Modelling results find that the temperature of Pluto's atmosphere is regulated by haze particles rather than gas molecules, suggesting that Pluto should be brighter than previously thought at mid-infrared wavelengths.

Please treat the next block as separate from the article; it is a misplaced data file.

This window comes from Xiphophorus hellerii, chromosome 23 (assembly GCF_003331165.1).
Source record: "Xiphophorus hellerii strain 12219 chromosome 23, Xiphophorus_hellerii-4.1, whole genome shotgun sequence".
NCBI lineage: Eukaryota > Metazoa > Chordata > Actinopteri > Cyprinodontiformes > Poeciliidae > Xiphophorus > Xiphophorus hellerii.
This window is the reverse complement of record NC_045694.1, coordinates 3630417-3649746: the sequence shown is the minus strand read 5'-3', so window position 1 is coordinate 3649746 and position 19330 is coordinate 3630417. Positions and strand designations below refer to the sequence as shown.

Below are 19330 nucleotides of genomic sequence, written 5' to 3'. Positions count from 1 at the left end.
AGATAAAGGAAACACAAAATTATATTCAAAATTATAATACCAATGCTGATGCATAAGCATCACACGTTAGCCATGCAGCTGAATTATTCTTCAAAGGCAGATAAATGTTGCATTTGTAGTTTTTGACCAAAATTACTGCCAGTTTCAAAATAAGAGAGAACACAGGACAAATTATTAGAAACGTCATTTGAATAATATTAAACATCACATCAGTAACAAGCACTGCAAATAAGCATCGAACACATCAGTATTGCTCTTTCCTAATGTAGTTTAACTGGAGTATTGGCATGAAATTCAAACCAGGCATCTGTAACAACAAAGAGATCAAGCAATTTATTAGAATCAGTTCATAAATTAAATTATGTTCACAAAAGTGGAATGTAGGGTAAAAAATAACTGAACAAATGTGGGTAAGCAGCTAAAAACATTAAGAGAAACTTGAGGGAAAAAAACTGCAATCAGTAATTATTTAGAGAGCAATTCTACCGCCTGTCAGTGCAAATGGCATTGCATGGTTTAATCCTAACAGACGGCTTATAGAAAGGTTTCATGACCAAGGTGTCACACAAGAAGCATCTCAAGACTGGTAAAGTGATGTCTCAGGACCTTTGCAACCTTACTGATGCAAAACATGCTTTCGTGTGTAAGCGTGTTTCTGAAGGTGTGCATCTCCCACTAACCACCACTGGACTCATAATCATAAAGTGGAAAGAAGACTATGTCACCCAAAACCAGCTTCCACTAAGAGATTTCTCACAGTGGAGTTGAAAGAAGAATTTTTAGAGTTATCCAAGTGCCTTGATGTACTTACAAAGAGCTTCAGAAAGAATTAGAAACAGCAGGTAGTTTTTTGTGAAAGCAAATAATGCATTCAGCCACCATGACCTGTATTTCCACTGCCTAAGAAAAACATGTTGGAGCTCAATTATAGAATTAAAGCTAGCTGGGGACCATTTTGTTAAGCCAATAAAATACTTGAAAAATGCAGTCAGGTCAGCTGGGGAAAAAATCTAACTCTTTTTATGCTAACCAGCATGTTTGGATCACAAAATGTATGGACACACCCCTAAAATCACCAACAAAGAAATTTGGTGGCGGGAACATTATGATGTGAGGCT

Pluto's atmosphere is cold and hazy1,2,3. Recent observations1 have shown it to be much colder than predicted theoretically4, suggesting an unknown cooling mechanism1. Atmospheric gas molecules, particularly water vapour, have been proposed as a coolant; however, because Pluto's thermal structure is expected to be in radiative-conductive equilibrium4,5,6,7,8,9, the required water vapour would need to be supersaturated by many orders of magnitude under thermodynamic equilibrium conditions9. Here we report that atmospheric hazes, rather than gases, can explain Pluto's temperature profile. We find that haze particles have substantially larger solar heating and thermal cooling rates than gas molecules, dominating the atmospheric radiative balance from the ground to an altitude of 700 kilometres, above which heat conduction maintains an isothermal atmosphere. We conclude that Pluto's atmosphere is unique among Solar System planetary atmospheres, as its radiative energy equilibrium is controlled primarily by haze particles instead of gas molecules. We predict that Pluto is therefore several orders of magnitude brighter at mid-infrared wavelengths than previously thought—a brightness that could be detected by future telescopes.